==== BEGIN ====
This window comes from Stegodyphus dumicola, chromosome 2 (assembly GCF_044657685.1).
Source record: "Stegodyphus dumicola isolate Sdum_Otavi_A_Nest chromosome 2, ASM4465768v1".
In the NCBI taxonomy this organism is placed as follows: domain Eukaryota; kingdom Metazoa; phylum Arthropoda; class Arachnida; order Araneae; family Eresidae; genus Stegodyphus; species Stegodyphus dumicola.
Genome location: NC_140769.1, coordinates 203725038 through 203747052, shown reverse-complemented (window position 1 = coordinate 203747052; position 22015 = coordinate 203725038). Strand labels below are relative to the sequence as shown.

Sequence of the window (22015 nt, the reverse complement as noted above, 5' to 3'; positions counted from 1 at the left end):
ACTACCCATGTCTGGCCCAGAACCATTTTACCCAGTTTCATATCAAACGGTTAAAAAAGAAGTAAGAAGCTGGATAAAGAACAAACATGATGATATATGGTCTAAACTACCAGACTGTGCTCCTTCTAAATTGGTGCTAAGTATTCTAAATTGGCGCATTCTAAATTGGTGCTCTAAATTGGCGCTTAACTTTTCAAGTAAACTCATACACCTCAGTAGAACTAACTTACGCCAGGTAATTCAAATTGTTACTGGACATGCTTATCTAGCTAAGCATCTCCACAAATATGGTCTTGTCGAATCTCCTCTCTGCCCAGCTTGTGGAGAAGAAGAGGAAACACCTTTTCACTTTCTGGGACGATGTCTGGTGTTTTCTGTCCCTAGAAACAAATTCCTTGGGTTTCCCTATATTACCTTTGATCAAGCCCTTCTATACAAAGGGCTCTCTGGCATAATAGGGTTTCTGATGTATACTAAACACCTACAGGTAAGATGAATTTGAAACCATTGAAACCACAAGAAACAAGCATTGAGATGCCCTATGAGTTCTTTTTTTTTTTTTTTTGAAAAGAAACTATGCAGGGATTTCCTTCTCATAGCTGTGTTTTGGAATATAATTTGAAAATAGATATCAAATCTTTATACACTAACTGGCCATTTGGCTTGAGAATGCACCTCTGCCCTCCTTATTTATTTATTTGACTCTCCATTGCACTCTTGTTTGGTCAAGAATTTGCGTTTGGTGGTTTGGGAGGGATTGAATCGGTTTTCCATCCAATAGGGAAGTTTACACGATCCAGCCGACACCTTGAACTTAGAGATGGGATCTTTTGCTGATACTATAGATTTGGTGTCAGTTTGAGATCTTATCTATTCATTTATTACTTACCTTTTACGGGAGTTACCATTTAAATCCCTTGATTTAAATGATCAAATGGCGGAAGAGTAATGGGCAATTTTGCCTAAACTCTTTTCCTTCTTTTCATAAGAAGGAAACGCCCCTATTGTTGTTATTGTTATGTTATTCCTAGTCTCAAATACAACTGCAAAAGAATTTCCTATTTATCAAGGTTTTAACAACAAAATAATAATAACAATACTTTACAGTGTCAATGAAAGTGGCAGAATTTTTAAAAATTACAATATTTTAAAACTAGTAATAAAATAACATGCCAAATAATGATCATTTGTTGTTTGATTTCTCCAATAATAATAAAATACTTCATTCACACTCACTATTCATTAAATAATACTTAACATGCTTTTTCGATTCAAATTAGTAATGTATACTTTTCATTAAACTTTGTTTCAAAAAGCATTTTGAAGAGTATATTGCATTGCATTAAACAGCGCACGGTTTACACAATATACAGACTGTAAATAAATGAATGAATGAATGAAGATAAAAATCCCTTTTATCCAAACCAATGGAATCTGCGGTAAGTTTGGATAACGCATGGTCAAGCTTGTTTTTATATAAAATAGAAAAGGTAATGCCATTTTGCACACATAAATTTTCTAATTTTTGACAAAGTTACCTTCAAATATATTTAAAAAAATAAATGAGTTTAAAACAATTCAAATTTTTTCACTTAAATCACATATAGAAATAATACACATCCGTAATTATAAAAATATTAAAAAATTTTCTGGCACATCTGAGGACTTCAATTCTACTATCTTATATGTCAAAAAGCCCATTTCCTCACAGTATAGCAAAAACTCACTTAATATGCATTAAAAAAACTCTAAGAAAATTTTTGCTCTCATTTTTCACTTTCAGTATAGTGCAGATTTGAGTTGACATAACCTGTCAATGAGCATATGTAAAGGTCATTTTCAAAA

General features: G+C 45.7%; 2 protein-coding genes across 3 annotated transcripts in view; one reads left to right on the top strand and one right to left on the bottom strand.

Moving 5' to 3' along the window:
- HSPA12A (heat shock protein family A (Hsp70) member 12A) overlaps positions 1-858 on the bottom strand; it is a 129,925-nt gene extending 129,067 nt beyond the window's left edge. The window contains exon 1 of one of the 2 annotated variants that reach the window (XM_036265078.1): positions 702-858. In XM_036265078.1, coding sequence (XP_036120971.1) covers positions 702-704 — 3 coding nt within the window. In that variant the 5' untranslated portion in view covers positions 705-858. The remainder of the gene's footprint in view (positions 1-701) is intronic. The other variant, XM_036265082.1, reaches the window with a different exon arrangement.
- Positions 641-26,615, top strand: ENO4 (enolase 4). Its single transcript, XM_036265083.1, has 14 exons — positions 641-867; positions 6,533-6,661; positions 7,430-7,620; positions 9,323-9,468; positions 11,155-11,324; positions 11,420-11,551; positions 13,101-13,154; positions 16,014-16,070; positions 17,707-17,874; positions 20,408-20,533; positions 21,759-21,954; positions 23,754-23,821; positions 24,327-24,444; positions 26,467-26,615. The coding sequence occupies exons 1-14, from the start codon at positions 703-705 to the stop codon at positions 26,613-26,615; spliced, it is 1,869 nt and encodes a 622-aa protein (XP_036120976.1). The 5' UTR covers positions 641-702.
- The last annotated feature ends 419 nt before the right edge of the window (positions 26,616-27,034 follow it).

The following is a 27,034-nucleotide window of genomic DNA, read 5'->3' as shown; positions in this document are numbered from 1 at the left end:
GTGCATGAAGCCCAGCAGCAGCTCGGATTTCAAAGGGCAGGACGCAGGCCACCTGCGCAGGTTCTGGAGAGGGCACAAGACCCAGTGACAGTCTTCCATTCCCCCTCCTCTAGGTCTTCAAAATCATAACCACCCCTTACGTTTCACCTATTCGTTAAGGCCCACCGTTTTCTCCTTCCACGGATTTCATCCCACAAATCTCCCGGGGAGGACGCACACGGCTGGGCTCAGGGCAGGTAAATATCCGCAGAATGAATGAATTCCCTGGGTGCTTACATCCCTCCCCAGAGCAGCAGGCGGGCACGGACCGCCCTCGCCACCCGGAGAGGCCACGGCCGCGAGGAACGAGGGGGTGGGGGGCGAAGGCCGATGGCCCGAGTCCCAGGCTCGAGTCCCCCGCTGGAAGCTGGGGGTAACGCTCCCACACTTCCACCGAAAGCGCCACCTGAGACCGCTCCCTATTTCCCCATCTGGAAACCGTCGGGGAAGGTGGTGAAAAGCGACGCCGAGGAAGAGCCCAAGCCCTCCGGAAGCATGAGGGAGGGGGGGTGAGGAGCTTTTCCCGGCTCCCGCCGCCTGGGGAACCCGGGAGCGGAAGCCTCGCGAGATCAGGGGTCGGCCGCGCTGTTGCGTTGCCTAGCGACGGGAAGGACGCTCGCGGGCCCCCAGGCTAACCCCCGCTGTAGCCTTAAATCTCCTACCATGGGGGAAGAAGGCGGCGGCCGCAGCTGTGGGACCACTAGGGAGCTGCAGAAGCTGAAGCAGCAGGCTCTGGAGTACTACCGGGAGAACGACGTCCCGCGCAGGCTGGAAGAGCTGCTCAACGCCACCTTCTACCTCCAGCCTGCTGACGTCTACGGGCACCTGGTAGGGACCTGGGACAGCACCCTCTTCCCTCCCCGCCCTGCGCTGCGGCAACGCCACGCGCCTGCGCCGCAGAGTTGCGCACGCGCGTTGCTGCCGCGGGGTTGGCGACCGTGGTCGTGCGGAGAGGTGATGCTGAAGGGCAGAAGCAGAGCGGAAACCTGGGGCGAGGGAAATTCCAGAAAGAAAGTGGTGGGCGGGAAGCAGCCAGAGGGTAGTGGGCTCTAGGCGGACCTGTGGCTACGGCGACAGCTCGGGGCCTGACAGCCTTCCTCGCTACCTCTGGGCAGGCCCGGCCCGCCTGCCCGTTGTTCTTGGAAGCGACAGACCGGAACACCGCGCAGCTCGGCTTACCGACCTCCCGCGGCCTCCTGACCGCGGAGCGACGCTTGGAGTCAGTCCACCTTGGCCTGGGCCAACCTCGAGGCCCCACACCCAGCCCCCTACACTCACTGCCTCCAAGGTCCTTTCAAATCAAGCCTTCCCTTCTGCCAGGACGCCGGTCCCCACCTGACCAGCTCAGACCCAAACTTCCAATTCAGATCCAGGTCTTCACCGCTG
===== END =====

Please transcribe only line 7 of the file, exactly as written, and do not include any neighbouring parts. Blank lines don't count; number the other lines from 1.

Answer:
General features: G+C 45.7%; 2 protein-coding genes across 3 annotated transcripts in view; one reads left to right on the top strand and one right to left on the bottom strand.